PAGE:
When I was in the throes of sadness following my divorce, my 12-year-old daughter came into my room and handed me a stuffed bear.
“This will help you,” she said.
At first, I had my doubts about the healing power of inanimate objects. But I soon learned that cuddling a soft bear was a calming and healing experience.
My mother created her own soothing experience when she was deep into Alzheimer’s. Here’s an excerpt from this story, from my book, Love in the Land of Dementia: Finding Hope in the Caregiver’s Journey.
A Doll of Her Own
That afternoon, while my mother is walking down the left-hand side of the corridor in the Alzheimer’s unit, tapping one hand on the handrail, and pressing the other palm on her forehead, she sees a baby doll lying on the floor. Mom’s adult diaper rustles as she bends down, picks the baby up, smoothes its curly hair and carries it with her to the dining room. There she settles in a chair and rocks the baby, talking and singing to it.
“Your mom’s fallen in love with a baby doll,” Leticia, the nurse aide, says when I visit.
Mom is sitting at the table in the small dining room, her head bent over, as if she’s fallen asleep on a long journey. I touch her shoulder once, twice and on the third time, she straightens, notices me and smiles.
I sit beside her and spread out some photographs. She is staring vacantly at a photo of her granddaughters when Leticia brings over the baby doll.
“Here you go, Frances,” Leticia says.
Mom lights up, holds out her arms and says, “You’re cute. You’re so pretty. You’re a good boy. You’re a good girl.”
I look on in amazement. I haven’t seen Mom so animated in weeks. Yet I feel a pang: I had yearned to be the one who jolted her into vivacity.
I listen as Mom continues her conversation with the baby. Maybe the ease of having someone who doesn’t talk back, who doesn’t hope you will complete a sentence, who doesn’t care if the words are missing or not right, maybe that freedom lets Mom flow with her speech.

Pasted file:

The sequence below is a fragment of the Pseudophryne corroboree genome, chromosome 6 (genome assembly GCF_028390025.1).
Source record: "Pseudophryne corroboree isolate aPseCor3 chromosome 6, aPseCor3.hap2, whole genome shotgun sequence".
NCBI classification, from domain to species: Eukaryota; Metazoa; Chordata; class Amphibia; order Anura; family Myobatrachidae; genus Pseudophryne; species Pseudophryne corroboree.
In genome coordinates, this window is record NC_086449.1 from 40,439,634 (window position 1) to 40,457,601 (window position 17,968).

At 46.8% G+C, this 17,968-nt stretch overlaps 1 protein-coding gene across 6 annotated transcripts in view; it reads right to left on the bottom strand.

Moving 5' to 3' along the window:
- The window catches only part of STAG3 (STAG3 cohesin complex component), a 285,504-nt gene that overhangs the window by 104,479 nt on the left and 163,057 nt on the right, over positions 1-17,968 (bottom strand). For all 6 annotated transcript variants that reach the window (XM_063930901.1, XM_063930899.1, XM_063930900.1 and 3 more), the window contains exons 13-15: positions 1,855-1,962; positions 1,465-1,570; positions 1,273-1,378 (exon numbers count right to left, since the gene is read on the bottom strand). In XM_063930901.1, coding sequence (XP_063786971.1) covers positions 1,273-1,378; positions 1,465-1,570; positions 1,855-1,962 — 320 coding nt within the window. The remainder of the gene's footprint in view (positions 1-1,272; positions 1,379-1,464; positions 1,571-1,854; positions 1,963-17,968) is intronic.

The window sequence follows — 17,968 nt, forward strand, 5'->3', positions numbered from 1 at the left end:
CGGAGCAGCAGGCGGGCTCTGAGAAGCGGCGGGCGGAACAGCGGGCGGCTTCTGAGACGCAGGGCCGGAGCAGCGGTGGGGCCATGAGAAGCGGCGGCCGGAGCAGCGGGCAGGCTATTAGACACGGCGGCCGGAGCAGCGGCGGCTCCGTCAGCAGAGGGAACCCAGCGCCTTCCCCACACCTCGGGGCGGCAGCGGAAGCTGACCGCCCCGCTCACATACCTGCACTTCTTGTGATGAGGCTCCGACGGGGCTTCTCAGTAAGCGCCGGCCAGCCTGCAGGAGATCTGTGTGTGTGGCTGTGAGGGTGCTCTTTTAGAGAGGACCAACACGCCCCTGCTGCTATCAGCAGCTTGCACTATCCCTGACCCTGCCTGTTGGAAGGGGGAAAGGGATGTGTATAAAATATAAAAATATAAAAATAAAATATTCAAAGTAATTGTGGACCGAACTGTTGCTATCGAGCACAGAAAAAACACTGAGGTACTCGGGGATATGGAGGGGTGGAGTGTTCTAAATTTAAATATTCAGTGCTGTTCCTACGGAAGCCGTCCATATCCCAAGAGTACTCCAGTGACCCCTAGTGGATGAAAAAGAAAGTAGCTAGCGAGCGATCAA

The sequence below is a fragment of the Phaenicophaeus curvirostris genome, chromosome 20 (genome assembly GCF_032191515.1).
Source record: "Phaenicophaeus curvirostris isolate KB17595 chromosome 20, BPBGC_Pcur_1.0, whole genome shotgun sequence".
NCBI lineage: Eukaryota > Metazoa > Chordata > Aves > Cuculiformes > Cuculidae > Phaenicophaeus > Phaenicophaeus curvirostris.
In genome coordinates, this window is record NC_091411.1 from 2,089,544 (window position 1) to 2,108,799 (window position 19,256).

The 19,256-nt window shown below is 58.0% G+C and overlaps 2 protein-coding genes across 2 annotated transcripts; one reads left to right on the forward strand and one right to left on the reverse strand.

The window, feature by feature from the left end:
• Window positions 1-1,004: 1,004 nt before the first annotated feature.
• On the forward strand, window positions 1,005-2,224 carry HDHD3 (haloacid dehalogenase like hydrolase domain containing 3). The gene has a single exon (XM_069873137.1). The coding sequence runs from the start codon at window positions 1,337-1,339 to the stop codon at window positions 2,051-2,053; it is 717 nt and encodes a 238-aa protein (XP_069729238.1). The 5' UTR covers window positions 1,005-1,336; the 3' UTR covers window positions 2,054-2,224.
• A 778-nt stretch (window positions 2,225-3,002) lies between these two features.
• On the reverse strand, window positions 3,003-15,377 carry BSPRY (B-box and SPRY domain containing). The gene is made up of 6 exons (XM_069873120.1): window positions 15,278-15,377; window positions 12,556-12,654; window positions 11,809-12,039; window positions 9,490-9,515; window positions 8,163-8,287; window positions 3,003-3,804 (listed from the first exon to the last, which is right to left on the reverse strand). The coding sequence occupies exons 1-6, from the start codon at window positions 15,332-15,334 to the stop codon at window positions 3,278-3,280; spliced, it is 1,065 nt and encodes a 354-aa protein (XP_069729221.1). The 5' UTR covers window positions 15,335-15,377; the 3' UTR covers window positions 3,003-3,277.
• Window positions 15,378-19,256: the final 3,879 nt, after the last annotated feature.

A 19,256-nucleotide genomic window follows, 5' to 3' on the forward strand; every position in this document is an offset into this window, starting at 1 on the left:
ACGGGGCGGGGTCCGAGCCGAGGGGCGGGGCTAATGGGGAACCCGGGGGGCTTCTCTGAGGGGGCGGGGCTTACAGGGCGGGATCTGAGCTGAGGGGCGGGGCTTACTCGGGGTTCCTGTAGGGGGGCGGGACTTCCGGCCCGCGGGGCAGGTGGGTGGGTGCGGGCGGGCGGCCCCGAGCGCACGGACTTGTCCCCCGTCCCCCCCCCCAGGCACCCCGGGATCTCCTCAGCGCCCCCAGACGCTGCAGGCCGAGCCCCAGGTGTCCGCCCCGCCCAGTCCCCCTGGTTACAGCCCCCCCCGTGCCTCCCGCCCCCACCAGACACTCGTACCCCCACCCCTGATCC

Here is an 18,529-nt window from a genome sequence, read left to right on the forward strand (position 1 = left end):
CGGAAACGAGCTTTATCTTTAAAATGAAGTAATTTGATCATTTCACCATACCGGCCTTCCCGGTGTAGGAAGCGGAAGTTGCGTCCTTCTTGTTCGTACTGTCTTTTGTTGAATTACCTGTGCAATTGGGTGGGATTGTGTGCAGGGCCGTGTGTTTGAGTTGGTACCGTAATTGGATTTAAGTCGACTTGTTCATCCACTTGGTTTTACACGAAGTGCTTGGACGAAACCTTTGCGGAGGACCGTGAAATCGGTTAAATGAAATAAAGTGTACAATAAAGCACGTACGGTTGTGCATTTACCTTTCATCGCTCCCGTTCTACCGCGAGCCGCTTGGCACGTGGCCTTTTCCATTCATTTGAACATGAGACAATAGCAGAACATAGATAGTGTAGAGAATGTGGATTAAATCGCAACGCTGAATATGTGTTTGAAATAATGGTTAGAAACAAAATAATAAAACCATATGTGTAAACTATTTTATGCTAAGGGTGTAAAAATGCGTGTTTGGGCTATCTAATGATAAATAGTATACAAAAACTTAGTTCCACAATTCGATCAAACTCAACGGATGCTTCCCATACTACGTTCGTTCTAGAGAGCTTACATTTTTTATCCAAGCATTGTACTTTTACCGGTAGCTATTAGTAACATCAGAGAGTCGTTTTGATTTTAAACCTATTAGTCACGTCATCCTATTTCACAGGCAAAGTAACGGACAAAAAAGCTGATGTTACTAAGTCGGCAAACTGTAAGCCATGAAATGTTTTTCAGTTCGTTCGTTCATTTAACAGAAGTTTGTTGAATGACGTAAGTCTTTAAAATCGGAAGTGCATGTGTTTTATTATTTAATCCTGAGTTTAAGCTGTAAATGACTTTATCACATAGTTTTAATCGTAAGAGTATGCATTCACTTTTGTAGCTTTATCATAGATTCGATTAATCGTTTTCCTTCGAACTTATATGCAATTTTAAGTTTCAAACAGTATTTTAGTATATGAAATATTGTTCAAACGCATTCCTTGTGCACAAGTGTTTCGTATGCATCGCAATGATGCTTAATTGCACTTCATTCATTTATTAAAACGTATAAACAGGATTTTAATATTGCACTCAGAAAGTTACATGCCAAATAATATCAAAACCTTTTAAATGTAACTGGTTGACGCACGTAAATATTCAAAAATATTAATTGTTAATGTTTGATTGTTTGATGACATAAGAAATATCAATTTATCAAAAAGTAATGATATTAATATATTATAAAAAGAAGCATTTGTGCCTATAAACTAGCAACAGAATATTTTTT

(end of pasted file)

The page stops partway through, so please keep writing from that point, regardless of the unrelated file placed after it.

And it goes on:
I decide to buy my mother her own baby doll.
At the toy store, the dolls are all full of activities. One laughs when you press her belly. One has a musical bottle. Another takes your picture …
I search the aisles for a quiet doll without too many accomplishments. Finally I find a soft, rosy-cheeked baby, a good size to cradle, who boasts only an open mouth for a pacifier or bottle.
“Some little girl is going to really enjoy this doll,” the cashier says as I pay.
I smile as I envision that 87-year-old little girl who is my mother.
Mom sits in a chair in the TV room, eating strawberry ice cream out of a round cardboard container. I know better than to compete with dessert, so I wait until she has finished the last smidgen.
Then I put my hand on her shoulder. She looks at me, her eyes vacant.
“Hi, Mom,” I say. She stares at me and then she sees the baby doll.
“You’re here,” she says, her eyes widening. “My little girl is here.”
She holds out her arms and I hand her the baby.
“Bo bo bupe, tootle ootle, oop. I have my little girl,” she croons.
She smiles at me; she smiles at the doll. Does she know I’m her real little girl or is she imagining the doll as her child? At this moment, as I watch my mother come to life and praise her baby, it simply doesn’t matter.
Deborah Shouse is the author of Love in the Land of Dementia: Finding Hope in the Caregiver’s Journey.